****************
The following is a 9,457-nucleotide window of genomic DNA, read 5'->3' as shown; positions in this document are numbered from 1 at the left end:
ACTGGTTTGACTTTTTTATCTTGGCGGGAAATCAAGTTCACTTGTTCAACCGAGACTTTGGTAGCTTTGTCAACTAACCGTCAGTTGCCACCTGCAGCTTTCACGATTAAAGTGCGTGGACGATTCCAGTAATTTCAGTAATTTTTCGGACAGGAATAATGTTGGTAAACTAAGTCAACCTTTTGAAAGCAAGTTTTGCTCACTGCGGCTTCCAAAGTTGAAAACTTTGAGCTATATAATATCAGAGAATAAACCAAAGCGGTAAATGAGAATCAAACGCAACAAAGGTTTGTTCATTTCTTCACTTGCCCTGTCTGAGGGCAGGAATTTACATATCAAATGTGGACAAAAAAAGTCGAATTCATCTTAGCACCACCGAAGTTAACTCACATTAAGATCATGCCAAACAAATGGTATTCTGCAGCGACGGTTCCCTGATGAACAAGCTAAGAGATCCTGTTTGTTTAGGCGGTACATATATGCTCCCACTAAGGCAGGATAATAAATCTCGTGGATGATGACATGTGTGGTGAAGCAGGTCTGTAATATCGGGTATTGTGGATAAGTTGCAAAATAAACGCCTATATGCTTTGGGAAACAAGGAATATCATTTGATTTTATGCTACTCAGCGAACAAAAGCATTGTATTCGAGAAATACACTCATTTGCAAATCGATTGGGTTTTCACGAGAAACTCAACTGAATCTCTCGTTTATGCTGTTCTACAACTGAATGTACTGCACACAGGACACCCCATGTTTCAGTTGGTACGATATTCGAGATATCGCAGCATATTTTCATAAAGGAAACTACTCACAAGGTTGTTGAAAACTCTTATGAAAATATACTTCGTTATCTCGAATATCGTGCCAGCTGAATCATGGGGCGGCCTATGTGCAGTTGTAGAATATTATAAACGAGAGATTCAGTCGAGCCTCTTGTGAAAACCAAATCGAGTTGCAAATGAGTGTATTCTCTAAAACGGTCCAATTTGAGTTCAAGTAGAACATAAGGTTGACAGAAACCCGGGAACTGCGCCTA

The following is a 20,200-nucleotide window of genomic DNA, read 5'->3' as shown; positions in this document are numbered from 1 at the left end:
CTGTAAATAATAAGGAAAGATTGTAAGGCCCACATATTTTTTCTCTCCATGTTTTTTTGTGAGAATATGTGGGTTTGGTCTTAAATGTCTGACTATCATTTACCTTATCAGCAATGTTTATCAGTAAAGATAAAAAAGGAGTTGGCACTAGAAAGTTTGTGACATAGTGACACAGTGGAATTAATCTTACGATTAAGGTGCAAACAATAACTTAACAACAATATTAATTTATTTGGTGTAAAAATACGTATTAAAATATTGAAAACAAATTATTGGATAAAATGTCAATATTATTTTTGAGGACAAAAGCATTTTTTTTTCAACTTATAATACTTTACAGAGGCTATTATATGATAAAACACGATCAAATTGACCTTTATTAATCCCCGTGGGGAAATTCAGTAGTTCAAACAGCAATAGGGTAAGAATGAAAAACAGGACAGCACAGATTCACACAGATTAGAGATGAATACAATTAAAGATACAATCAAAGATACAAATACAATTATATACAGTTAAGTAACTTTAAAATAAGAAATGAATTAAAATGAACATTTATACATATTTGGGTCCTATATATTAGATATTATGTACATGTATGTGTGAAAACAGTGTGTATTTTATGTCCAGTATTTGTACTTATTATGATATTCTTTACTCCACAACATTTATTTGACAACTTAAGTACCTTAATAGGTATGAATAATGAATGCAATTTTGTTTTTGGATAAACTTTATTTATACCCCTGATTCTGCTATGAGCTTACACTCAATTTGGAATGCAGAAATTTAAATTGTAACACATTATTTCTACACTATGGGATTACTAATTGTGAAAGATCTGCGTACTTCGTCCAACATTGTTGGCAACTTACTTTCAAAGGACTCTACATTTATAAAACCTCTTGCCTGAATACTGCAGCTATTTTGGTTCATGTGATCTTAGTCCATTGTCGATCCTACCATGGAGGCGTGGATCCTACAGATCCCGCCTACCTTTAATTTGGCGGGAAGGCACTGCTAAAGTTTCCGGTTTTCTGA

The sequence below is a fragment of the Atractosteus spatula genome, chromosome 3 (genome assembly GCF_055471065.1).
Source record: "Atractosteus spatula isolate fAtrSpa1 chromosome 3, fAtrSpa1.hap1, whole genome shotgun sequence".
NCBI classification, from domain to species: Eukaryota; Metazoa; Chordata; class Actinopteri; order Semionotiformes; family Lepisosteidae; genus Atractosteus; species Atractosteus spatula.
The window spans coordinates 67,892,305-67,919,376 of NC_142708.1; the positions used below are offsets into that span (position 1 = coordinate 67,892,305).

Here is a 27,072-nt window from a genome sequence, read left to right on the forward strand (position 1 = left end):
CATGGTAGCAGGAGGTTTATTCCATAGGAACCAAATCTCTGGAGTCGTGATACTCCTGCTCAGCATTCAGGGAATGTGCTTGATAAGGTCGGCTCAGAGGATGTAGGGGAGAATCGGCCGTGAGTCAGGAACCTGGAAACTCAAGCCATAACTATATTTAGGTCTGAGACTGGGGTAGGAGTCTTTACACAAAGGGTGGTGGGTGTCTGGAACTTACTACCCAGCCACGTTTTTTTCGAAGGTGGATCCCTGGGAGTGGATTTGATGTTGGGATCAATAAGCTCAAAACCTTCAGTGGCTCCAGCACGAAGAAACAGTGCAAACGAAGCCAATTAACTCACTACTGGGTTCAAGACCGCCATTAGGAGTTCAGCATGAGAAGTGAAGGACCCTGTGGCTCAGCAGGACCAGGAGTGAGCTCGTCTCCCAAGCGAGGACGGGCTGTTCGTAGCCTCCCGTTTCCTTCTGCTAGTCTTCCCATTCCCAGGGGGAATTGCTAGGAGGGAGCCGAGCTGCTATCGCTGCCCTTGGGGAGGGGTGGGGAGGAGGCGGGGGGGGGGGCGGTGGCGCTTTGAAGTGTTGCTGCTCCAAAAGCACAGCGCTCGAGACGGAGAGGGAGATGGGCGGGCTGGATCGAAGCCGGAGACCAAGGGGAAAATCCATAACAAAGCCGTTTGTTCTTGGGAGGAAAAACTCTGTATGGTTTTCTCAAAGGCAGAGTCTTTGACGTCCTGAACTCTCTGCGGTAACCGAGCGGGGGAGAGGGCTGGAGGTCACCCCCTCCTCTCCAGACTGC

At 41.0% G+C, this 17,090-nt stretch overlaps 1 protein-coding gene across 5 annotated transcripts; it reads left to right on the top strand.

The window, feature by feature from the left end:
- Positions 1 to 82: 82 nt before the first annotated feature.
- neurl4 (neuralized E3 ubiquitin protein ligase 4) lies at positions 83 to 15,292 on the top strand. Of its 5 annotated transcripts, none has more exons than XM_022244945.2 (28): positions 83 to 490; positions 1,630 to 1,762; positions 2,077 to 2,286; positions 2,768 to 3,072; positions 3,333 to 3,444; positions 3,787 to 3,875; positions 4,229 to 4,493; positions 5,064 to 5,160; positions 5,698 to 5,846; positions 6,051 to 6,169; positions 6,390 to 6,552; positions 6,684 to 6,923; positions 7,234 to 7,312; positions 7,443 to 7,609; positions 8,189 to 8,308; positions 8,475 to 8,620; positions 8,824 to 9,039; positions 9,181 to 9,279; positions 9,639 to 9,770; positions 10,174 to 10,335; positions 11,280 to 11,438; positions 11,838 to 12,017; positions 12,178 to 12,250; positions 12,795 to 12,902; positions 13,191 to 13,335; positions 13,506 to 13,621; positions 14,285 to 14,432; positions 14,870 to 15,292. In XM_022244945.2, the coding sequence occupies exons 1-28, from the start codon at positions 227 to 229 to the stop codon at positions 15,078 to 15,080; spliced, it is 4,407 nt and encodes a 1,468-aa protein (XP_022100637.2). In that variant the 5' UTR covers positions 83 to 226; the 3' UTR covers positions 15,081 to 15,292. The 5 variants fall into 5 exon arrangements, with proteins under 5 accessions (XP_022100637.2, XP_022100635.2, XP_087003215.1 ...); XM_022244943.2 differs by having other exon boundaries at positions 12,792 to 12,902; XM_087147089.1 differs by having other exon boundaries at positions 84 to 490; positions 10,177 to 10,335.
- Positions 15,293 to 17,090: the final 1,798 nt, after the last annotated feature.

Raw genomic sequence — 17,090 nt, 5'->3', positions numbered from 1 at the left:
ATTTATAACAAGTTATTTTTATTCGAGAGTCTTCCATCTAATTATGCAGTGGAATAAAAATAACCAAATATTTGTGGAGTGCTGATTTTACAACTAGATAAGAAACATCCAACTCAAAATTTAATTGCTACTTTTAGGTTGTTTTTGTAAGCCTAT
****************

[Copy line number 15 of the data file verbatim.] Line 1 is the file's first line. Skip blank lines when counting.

- Positions 15,293 to 17,090: the final 1,798 nt, after the last annotated feature.